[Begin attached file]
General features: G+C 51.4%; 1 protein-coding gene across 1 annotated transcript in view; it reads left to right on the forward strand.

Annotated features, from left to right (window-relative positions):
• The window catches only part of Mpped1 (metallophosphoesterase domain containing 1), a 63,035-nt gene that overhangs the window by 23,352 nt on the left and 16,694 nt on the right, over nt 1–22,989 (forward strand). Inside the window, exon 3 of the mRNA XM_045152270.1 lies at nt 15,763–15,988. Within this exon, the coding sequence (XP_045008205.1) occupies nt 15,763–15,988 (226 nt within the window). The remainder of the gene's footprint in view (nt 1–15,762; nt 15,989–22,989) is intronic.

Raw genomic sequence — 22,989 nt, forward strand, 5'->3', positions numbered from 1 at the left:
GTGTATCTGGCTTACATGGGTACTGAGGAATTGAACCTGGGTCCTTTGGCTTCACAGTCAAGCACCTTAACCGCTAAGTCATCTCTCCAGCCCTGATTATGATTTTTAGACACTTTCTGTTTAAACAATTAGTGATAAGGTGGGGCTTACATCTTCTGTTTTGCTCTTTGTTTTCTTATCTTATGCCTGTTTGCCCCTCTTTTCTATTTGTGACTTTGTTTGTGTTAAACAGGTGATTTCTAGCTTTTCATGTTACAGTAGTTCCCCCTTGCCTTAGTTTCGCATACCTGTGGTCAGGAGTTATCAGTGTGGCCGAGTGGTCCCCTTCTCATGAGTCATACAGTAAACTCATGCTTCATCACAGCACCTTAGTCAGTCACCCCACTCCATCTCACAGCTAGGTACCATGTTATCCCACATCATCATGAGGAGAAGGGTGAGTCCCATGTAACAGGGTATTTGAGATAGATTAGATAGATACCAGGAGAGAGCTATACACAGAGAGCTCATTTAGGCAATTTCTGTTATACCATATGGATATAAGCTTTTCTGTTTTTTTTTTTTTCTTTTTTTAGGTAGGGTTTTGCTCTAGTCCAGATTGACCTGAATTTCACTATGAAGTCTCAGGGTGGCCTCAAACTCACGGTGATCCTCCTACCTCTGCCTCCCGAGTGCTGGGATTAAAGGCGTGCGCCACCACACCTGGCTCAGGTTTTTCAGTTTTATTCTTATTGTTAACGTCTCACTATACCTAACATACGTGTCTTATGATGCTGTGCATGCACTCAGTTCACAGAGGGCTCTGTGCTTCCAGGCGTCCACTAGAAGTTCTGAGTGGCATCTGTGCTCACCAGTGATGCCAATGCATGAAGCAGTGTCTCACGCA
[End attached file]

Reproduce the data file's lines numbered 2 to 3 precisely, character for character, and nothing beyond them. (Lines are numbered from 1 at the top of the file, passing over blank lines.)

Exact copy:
Annotated features, from left to right (window-relative positions):
• The window catches only part of Mpped1 (metallophosphoesterase domain containing 1), a 63,035-nt gene that overhangs the window by 23,352 nt on the left and 16,694 nt on the right, over nt 1–22,989 (forward strand). Inside the window, exon 3 of the mRNA XM_045152270.1 lies at nt 15,763–15,988. Within this exon, the coding sequence (XP_045008205.1) occupies nt 15,763–15,988 (226 nt within the window). The remainder of the gene's footprint in view (nt 1–15,762; nt 15,989–22,989) is intronic.